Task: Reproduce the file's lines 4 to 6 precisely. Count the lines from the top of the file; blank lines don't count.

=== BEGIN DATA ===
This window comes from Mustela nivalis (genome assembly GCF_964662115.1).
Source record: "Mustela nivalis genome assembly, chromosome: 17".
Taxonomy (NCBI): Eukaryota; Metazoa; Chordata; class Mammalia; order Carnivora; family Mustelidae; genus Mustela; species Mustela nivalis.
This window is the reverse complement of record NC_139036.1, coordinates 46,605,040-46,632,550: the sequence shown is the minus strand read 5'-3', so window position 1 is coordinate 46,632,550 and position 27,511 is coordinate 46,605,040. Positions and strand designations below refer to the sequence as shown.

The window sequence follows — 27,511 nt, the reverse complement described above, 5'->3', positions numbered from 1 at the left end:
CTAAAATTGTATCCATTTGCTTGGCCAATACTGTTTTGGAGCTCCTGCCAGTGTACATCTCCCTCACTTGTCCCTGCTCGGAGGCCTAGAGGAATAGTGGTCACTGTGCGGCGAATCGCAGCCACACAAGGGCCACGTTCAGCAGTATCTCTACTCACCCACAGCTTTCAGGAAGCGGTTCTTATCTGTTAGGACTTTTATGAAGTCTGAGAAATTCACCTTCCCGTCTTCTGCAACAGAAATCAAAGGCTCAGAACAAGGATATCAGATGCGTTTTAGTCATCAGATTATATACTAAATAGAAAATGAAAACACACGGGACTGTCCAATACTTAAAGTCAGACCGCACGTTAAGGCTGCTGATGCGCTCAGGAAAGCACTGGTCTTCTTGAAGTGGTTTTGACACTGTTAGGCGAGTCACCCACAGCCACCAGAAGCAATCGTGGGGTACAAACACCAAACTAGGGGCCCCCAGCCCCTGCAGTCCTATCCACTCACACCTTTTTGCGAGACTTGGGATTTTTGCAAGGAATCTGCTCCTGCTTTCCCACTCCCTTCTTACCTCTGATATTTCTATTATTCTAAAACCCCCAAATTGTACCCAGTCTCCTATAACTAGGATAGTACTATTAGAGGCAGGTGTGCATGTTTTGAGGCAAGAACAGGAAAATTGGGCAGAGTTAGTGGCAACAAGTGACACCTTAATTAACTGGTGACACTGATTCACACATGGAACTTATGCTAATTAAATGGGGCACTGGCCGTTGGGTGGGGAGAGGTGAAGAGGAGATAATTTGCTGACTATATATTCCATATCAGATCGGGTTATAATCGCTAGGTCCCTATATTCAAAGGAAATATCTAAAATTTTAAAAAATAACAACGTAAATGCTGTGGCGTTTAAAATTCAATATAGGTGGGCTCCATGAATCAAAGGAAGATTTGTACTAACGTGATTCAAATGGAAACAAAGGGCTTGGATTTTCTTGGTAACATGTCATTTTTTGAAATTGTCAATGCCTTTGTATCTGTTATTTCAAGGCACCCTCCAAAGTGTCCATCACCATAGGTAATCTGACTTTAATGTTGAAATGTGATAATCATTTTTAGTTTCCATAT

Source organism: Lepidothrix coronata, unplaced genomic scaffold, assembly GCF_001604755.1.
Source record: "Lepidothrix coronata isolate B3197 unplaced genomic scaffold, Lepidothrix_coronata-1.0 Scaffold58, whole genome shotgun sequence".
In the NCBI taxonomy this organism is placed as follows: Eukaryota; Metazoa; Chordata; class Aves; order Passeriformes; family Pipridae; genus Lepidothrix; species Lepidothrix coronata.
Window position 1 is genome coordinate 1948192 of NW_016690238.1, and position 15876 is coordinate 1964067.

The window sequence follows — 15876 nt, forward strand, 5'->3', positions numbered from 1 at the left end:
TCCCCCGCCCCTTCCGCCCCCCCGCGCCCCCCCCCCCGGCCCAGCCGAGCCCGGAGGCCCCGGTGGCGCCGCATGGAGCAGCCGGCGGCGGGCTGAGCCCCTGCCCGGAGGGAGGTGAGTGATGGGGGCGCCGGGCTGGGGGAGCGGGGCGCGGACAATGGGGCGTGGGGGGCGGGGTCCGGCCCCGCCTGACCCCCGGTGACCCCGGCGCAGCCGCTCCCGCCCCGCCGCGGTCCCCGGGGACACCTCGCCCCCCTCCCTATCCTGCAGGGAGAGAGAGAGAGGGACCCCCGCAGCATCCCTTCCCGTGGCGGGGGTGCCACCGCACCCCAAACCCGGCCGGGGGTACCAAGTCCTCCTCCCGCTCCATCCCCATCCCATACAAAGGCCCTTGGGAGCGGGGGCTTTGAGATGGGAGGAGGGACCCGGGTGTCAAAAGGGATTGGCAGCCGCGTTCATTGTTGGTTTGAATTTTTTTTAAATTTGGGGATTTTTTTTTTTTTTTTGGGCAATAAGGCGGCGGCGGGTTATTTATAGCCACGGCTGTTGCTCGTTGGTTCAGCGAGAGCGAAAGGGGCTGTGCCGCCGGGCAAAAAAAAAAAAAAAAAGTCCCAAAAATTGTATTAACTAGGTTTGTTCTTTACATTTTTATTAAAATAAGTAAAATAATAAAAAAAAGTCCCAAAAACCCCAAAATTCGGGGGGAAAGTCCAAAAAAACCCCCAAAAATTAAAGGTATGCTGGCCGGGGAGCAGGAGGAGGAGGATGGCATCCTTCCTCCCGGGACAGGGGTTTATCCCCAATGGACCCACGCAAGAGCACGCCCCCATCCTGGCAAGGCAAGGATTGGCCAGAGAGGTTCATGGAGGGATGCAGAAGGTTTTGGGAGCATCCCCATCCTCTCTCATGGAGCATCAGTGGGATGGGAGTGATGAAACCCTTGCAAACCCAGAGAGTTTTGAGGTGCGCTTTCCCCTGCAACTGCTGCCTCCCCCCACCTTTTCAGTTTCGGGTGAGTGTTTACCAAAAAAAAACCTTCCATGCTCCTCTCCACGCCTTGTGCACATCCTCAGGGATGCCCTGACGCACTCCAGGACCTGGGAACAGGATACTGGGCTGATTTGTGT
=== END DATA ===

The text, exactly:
This window is the reverse complement of record NC_139036.1, coordinates 46,605,040-46,632,550: the sequence shown is the minus strand read 5'-3', so window position 1 is coordinate 46,632,550 and position 27,511 is coordinate 46,605,040. Positions and strand designations below refer to the sequence as shown.

The window sequence follows — 27,511 nt, the reverse complement described above, 5'->3', positions numbered from 1 at the left end:
CTAAAATTGTATCCATTTGCTTGGCCAATACTGTTTTGGAGCTCCTGCCAGTGTACATCTCCCTCACTTGTCCCTGCTCGGAGGCCTAGAGGAATAGTGGTCACTGTGCGGCGAATCGCAGCCACACAAGGGCCACGTTCAGCAGTATCTCTACTCACCCACAGCTTTCAGGAAGCGGTTCTTATCTGTTAGGACTTTTATGAAGTCTGAGAAATTCACCTTCCCGTCTTCTGCAACAGAAATCAAAGGCTCAGAACAAGGATATCAGATGCGTTTTAGTCATCAGATTATATACTAAATAGAAAATGAAAACACACGGGACTGTCCAATACTTAAAGTCAGACCGCACGTTAAGGCTGCTGATGCGCTCAGGAAAGCACTGGTCTTCTTGAAGTGGTTTTGACACTGTTAGGCGAGTCACCCACAGCCACCAGAAGCAATCGTGGGGTACAAACACCAAACTAGGGGCCCCCAGCCCCTGCAGTCCTATCCACTCACACCTTTTTGCGAGACTTGGGATTTTTGCAAGGAATCTGCTCCTGCTTTCCCACTCCCTTCTTACCTCTGATATTTCTATTATTCTAAAACCCCCAAATTGTACCCAGTCTCCTATAACTAGGATAGTACTATTAGAGGCAGGTGTGCATGTTTTGAGGCAAGAACAGGAAAATTGGGCAGAGTTAGTGGCAACAAGTGACACCTTAATTAACTGGTGACACTGATTCACACATGGAACTTATGCTAATTAAATGGGGCACTGGCCGTTGGGTGGGGAGAGGTGAAGAGGAGATAATTTGCTGACTATATATTCCATATCAGATCGGGTTATAATCGCTAGGTCCCTATATTCAAAGGAAATATCTAAAATTTTAAAAAATAACAACGTAAATGCTGTGGCGTTTAAAATTCAATATAGGTGGGCTCCATGAATCAAAGGAAGATTTGTACTAACGTGATTCAAATGGAAACAAAGGGCTTGGATTTTCTTGGTAACATGTCATTTTTTGAAATTGTCAATGCCTTTGTATCTGTTATTTCAAGGCACCCTCCAAAGTGTCCATCACCATAGGTAATCTGACTTTAATGTTGAAATGTGATAATCATTTTTAGTTTCCATAT